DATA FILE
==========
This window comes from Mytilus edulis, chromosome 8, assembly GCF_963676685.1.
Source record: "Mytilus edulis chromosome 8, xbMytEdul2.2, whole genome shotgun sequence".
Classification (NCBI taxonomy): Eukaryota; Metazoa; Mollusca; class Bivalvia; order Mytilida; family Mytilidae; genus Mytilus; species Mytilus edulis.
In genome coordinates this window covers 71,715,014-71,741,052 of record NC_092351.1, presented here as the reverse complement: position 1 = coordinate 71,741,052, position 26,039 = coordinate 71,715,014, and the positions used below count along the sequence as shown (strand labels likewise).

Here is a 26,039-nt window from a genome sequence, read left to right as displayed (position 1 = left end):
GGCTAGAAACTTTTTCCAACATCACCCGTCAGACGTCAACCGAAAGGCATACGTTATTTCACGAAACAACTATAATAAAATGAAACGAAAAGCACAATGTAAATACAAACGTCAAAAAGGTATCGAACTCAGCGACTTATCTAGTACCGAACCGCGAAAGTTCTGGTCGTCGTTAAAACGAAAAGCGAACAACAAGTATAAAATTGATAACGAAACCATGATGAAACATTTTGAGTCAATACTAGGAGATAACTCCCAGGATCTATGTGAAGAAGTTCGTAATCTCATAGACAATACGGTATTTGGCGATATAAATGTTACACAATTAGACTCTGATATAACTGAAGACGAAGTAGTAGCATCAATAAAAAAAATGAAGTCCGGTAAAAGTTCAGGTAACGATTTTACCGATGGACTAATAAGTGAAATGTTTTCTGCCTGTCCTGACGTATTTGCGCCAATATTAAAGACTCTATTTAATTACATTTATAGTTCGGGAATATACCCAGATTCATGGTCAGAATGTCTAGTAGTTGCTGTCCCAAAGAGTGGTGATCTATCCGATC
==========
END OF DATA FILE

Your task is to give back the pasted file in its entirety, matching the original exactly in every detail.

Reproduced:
This window comes from Mytilus edulis, chromosome 8, assembly GCF_963676685.1.
Source record: "Mytilus edulis chromosome 8, xbMytEdul2.2, whole genome shotgun sequence".
Classification (NCBI taxonomy): Eukaryota; Metazoa; Mollusca; class Bivalvia; order Mytilida; family Mytilidae; genus Mytilus; species Mytilus edulis.
In genome coordinates this window covers 71,715,014-71,741,052 of record NC_092351.1, presented here as the reverse complement: position 1 = coordinate 71,741,052, position 26,039 = coordinate 71,715,014, and the positions used below count along the sequence as shown (strand labels likewise).

Here is a 26,039-nt window from a genome sequence, read left to right as displayed (position 1 = left end):
GGCTAGAAACTTTTTCCAACATCACCCGTCAGACGTCAACCGAAAGGCATACGTTATTTCACGAAACAACTATAATAAAATGAAACGAAAAGCACAATGTAAATACAAACGTCAAAAAGGTATCGAACTCAGCGACTTATCTAGTACCGAACCGCGAAAGTTCTGGTCGTCGTTAAAACGAAAAGCGAACAACAAGTATAAAATTGATAACGAAACCATGATGAAACATTTTGAGTCAATACTAGGAGATAACTCCCAGGATCTATGTGAAGAAGTTCGTAATCTCATAGACAATACGGTATTTGGCGATATAAATGTTACACAATTAGACTCTGATATAACTGAAGACGAAGTAGTAGCATCAATAAAAAAAATGAAGTCCGGTAAAAGTTCAGGTAACGATTTTACCGATGGACTAATAAGTGAAATGTTTTCTGCCTGTCCTGACGTATTTGCGCCAATATTAAAGACTCTATTTAATTACATTTATAGTTCGGGAATATACCCAGATTCATGGTCAGAATGTCTAGTAGTTGCTGTCCCAAAGAGTGGTGATCTATCCGATC